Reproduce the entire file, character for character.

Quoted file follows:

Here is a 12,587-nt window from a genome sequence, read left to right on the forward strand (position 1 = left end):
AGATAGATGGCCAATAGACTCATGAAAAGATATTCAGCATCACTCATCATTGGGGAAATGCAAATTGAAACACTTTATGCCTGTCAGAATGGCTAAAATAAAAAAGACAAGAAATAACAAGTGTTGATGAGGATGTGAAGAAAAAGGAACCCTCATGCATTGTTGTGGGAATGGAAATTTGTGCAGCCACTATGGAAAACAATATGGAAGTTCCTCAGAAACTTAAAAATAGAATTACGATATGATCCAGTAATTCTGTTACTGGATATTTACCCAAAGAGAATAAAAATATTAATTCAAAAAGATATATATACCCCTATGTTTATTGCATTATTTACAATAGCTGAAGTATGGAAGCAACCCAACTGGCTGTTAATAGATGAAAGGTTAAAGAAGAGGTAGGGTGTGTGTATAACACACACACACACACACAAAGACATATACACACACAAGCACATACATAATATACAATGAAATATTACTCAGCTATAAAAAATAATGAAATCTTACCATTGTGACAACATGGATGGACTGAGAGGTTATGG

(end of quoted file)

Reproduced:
Here is a 12,587-nt window from a genome sequence, read left to right on the forward strand (position 1 = left end):
AGATAGATGGCCAATAGACTCATGAAAAGATATTCAGCATCACTCATCATTGGGGAAATGCAAATTGAAACACTTTATGCCTGTCAGAATGGCTAAAATAAAAAAGACAAGAAATAACAAGTGTTGATGAGGATGTGAAGAAAAAGGAACCCTCATGCATTGTTGTGGGAATGGAAATTTGTGCAGCCACTATGGAAAACAATATGGAAGTTCCTCAGAAACTTAAAAATAGAATTACGATATGATCCAGTAATTCTGTTACTGGATATTTACCCAAAGAGAATAAAAATATTAATTCAAAAAGATATATATACCCCTATGTTTATTGCATTATTTACAATAGCTGAAGTATGGAAGCAACCCAACTGGCTGTTAATAGATGAAAGGTTAAAGAAGAGGTAGGGTGTGTGTATAACACACACACACACACACAAAGACATATACACACACAAGCACATACATAATATACAATGAAATATTACTCAGCTATAAAAAATAATGAAATCTTACCATTGTGACAACATGGATGGACTGAGAGGTTATGG